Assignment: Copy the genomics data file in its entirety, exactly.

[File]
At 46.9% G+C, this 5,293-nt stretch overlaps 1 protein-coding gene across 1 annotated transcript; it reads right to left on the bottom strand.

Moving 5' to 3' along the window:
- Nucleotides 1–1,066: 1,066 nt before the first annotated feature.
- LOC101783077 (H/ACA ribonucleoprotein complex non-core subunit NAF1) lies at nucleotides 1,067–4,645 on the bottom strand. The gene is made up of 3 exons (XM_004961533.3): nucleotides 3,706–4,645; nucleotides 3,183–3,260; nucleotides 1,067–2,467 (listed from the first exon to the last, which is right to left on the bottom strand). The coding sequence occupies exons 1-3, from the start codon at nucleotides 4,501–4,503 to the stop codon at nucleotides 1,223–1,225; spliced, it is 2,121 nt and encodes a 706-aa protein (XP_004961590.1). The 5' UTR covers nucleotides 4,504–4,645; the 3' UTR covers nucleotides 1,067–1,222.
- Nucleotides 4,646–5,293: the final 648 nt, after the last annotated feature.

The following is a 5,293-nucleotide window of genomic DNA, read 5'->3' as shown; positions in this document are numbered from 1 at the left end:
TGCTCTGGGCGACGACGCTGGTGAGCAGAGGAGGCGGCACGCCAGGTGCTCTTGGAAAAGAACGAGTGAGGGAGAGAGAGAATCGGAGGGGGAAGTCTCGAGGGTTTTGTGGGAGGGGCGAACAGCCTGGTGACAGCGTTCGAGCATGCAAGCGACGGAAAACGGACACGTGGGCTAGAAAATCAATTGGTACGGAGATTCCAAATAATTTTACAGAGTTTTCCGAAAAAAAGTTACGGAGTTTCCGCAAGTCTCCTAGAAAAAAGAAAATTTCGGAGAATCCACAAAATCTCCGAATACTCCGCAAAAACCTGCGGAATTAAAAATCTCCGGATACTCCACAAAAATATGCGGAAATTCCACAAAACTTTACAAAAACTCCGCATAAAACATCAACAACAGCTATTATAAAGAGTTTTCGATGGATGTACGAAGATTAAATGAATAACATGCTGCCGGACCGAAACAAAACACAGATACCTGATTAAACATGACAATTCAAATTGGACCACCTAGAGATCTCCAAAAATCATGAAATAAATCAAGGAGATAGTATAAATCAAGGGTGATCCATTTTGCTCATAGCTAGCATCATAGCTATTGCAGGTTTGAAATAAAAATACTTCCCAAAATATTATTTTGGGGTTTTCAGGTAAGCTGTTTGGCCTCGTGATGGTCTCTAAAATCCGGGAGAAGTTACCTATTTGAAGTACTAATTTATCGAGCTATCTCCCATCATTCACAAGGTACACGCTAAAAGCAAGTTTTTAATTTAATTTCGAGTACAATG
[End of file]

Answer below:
At 46.9% G+C, this 5,293-nt stretch overlaps 1 protein-coding gene across 1 annotated transcript; it reads right to left on the bottom strand.

Moving 5' to 3' along the window:
- Nucleotides 1–1,066: 1,066 nt before the first annotated feature.
- LOC101783077 (H/ACA ribonucleoprotein complex non-core subunit NAF1) lies at nucleotides 1,067–4,645 on the bottom strand. The gene is made up of 3 exons (XM_004961533.3): nucleotides 3,706–4,645; nucleotides 3,183–3,260; nucleotides 1,067–2,467 (listed from the first exon to the last, which is right to left on the bottom strand). The coding sequence occupies exons 1-3, from the start codon at nucleotides 4,501–4,503 to the stop codon at nucleotides 1,223–1,225; spliced, it is 2,121 nt and encodes a 706-aa protein (XP_004961590.1). The 5' UTR covers nucleotides 4,504–4,645; the 3' UTR covers nucleotides 1,067–1,222.
- Nucleotides 4,646–5,293: the final 648 nt, after the last annotated feature.

The following is a 5,293-nucleotide window of genomic DNA, read 5'->3' as shown; positions in this document are numbered from 1 at the left end:
TGCTCTGGGCGACGACGCTGGTGAGCAGAGGAGGCGGCACGCCAGGTGCTCTTGGAAAAGAACGAGTGAGGGAGAGAGAGAATCGGAGGGGGAAGTCTCGAGGGTTTTGTGGGAGGGGCGAACAGCCTGGTGACAGCGTTCGAGCATGCAAGCGACGGAAAACGGACACGTGGGCTAGAAAATCAATTGGTACGGAGATTCCAAATAATTTTACAGAGTTTTCCGAAAAAAAGTTACGGAGTTTCCGCAAGTCTCCTAGAAAAAAGAAAATTTCGGAGAATCCACAAAATCTCCGAATACTCCGCAAAAACCTGCGGAATTAAAAATCTCCGGATACTCCACAAAAATATGCGGAAATTCCACAAAACTTTACAAAAACTCCGCATAAAACATCAACAACAGCTATTATAAAGAGTTTTCGATGGATGTACGAAGATTAAATGAATAACATGCTGCCGGACCGAAACAAAACACAGATACCTGATTAAACATGACAATTCAAATTGGACCACCTAGAGATCTCCAAAAATCATGAAATAAATCAAGGAGATAGTATAAATCAAGGGTGATCCATTTTGCTCATAGCTAGCATCATAGCTATTGCAGGTTTGAAATAAAAATACTTCCCAAAATATTATTTTGGGGTTTTCAGGTAAGCTGTTTGGCCTCGTGATGGTCTCTAAAATCCGGGAGAAGTTACCTATTTGAAGTACTAATTTATCGAGCTATCTCCCATCATTCACAAGGTACACGCTAAAAGCAAGTTTTTAATTTAATTTCGAGTACAATG